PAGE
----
I’m not sure where my money is going.
I hope I’m not alone in the confession that too often I don’t have a real enough understanding of my finances to actually make substantial gifts. The National Foundation for Credit Counseling’s 2014 survey claims that 61% of US adults admit to not having a budget. (http://www.c360m.com/online/2014_financial_literacy_infographic.html). I’m one of them (and my finance-whiz-saving-machine boyfriend will be appalled). I’ve always thought this personal failing is much more of a future problem, when I come to buy a house, I’ll have to get this under control. But it is a problem for my giving patterns now.
Giving is for rich people.
Of course I consciously disagree with this, but I think deep in my psyche I believe that giving is the responsibility of older, wealthier people. My duty is to work hard (preferably at a nonprofit job) and be careful not to make too much money to come under suspicion. But if I think the rich have too much influence in politics, in culture, in education, shouldn’t that compel more people to give? Why have I ceded giving to only one class of people?
I want to have influence, but not as a donor.
The heroes of my life are almost always poor social and religious saints. They gave their lives for a worthy cause and never earned enough money to get one solicitation letter. In my mind, emulating them is chasing a significant career serving others (and being respected as a caring person). What I forget, and what challenges me, is the idea that my heroes became golden through giving up their careers, in many cases to an institution or a structure that had some authority over their lives for good and ill. I think particularly of the vows of poverty in the Catholic tradition—how countless priests, monks, and nuns throughout the ages have given up material goods for the sake of the Church, not for any kind of “socially significant career.”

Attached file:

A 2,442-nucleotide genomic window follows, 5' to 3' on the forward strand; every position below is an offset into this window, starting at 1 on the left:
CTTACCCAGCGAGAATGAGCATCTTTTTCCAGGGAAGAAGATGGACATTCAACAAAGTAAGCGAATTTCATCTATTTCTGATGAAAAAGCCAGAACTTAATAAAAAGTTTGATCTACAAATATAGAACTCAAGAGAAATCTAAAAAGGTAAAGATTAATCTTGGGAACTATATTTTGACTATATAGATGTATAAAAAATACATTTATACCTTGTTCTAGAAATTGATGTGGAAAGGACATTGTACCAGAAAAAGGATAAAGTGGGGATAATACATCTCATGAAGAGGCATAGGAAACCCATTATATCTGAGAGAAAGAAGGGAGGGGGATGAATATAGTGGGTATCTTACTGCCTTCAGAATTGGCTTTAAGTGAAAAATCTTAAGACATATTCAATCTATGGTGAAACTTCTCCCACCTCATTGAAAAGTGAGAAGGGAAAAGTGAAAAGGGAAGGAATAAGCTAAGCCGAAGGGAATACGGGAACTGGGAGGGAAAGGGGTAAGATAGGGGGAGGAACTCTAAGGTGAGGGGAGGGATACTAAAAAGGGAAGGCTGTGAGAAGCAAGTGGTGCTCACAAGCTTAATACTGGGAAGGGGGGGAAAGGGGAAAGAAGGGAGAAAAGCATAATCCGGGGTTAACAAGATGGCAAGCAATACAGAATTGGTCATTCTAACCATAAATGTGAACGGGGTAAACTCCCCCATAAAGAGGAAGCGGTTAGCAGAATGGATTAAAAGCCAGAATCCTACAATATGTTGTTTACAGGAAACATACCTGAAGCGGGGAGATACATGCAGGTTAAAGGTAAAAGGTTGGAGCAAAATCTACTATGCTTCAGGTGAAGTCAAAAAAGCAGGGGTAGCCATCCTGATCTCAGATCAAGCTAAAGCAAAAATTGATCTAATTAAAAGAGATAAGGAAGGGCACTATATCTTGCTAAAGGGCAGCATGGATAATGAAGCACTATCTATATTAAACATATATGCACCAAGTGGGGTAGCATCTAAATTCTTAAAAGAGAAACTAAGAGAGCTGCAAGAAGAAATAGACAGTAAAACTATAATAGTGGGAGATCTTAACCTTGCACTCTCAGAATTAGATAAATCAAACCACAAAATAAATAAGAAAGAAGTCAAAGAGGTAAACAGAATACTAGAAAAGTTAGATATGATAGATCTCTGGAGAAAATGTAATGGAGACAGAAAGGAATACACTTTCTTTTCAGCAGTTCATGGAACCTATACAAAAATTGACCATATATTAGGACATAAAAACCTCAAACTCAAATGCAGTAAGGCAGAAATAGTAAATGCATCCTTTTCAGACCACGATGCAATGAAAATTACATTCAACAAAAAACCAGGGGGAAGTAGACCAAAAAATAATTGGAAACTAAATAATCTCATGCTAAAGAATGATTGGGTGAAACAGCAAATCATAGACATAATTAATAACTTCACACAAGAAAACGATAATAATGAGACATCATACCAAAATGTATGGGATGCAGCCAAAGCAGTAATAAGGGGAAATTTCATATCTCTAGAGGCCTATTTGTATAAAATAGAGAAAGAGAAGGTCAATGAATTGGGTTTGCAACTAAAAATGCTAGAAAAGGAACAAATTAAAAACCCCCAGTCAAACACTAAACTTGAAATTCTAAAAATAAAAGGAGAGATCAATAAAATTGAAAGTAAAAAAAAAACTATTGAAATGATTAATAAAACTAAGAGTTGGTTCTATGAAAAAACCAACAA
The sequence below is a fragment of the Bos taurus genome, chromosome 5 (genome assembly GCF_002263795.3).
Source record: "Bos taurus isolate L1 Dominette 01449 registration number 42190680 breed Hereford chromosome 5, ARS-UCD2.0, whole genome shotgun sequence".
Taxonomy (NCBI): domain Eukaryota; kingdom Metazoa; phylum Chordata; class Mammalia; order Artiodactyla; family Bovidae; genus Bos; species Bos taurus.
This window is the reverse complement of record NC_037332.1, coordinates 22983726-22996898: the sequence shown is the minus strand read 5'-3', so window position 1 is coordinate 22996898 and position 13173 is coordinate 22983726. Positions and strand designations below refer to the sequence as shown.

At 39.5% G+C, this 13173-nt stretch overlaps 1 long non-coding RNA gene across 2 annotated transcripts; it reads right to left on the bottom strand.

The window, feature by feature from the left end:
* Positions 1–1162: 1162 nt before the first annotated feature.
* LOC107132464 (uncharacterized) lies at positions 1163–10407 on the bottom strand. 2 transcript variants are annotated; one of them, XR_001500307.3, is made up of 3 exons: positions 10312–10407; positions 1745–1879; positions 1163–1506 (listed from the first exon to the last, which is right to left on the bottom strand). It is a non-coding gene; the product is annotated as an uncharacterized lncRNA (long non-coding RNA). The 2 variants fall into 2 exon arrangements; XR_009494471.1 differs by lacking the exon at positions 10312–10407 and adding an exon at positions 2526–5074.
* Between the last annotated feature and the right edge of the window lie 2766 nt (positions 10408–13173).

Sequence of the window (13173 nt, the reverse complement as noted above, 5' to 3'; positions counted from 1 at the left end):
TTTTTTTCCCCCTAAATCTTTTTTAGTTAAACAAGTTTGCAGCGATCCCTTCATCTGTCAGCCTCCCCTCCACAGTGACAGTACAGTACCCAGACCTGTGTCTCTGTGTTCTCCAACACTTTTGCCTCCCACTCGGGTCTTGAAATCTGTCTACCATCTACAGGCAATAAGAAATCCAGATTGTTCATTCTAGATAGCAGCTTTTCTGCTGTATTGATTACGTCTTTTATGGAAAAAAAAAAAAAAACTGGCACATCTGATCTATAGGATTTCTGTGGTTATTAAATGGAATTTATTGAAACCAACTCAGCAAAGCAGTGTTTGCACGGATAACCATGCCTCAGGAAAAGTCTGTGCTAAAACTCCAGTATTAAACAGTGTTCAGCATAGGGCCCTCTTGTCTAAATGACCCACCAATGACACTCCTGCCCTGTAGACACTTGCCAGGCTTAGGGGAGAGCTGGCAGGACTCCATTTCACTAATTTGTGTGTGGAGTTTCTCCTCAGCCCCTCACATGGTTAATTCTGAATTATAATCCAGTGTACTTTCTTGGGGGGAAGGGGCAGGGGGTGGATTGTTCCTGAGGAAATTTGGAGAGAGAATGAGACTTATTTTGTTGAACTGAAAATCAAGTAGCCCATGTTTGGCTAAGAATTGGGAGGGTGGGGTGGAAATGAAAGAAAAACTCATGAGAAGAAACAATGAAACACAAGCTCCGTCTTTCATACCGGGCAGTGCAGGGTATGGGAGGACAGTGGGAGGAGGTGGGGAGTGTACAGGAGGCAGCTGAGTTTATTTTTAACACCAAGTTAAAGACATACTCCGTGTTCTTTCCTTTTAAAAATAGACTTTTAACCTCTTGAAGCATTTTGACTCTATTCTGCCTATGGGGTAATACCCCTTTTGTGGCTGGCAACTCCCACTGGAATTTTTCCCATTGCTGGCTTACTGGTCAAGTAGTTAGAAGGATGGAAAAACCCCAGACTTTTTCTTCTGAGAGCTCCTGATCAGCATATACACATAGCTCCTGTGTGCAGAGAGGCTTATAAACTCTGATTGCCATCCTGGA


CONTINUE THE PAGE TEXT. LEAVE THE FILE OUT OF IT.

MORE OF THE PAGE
So what keeps you from giving? I think the legitimate questions and quandaries abound. This summer on HP we’ll be exploring a lot of questions in this vein. Hopefully for the ends that you can feel freedom to give: your time, energy, talent, and money toward a cause and purpose bigger than yourself.
Ashley May is the editor of the Give section at Humane Pursuits. She works in the nonprofit sector in Washington, DC, where she researches investment opportunities in criminal justice reform, free enterprise, and workforce development for The Philanthropy Roundtable. Prior to her current position, she coordinated development events for the American Enterprise Institute and traveled the country as an admissions counselor for Calvin College. Her writing has appeared in Philanthropy, Tech Cocktail, Values and Capitalism, Social Impact Exchange, and The American. Besides writing, she enjoys serving in her local church, playing clarinet and mandolin, and cooking Italian food.